The NeverEnding Story


When The NeverEnding Story was released in 1984, it was without the blessing of the author who wrote the original book of the same title. Michael Ende was displeased with the creative liberties the film took. His disowning of the movie did little harm to the box office receipts, however, as The NeverEnding Story would go on to win the hearts of many a young fantasy fan.

The story centers around a ten-year-old boy named Bastian Bux, a child mercilessly tormented by his fellow classmates. One day, upon being chased by a group of bullies, he seeks refuge inside a strange old bookstore, run by an old curmudgeon who despises video games. When he learns that Bastian is different from the average kid, a voracious reader, he mentions a book in his store so compelling that once it is opened, it is impossible to put down. Intrigued by this prospect, Bastian “borrows” the mysterious volume and takes it to the school attic for a day of stealthy reading.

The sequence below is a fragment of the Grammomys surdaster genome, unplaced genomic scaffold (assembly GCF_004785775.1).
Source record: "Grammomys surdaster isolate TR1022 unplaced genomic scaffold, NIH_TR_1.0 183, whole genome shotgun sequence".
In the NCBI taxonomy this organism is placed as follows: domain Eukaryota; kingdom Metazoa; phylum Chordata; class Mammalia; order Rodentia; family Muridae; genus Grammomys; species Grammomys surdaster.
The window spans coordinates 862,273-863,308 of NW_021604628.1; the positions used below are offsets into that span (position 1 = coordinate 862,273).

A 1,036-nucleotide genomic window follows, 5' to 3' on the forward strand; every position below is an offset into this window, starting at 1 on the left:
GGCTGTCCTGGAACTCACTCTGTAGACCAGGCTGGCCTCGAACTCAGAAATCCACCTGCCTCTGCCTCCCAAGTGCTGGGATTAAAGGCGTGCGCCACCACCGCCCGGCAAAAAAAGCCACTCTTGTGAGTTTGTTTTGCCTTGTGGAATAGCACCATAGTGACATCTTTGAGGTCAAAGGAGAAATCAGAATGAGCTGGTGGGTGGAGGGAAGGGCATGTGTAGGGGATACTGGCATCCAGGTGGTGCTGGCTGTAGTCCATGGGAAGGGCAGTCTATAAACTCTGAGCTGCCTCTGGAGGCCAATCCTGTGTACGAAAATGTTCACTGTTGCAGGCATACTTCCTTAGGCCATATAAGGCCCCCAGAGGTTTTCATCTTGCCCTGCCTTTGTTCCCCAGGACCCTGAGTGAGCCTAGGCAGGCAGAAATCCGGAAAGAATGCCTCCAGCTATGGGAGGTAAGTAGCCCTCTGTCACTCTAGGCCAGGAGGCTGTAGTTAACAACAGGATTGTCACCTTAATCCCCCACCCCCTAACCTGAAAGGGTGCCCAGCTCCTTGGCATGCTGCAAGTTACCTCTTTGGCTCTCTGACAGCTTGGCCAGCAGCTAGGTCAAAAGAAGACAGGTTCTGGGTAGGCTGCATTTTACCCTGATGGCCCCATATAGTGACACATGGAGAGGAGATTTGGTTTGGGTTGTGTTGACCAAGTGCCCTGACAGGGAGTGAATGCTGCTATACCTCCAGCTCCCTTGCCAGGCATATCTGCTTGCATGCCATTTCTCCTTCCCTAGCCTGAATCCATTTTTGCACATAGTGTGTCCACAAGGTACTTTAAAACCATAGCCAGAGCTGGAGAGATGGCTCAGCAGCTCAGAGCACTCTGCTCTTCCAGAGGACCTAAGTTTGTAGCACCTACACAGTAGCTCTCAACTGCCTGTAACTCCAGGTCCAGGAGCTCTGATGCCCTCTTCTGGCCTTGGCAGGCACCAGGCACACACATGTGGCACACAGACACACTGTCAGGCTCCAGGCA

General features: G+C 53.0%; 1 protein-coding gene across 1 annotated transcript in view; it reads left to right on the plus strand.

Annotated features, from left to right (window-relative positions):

This enchanting book, titled The NeverEnding Story, tells of a magical kingdom led by The Childlike Empress. But the kingdom’s days are numbered as an approaching blackness known as “The Nothing” threatens to destroy the kingdom. As the captivated Bastian reads about Atrayu, the brave young warrior who the Empress has dispatched to save her ever-darkening world, he soon finds himself within the story itself and face to face with Atrayu, who will need Bastian’s help to save the Empress and the kingdom itself.

The NeverEnding Story was one of many films of the 80s that attempted to bring fantasy literature to the big screen. But unlike The Dark Crystal, The Black Cauldron and Legend, this West German film won the hearts of audience with its generous offerings of special effects, flying dogs, and enormous but benevolent rock beasts. A huge hit in Europe and a modest success in the United States, it would eventually spawn two sequels as well as an animated series.

If you have fond memories of this beloved fantasy film from yesteryear, we invite you to share your thoughts in our comments section, as we tip our hats to a classic.

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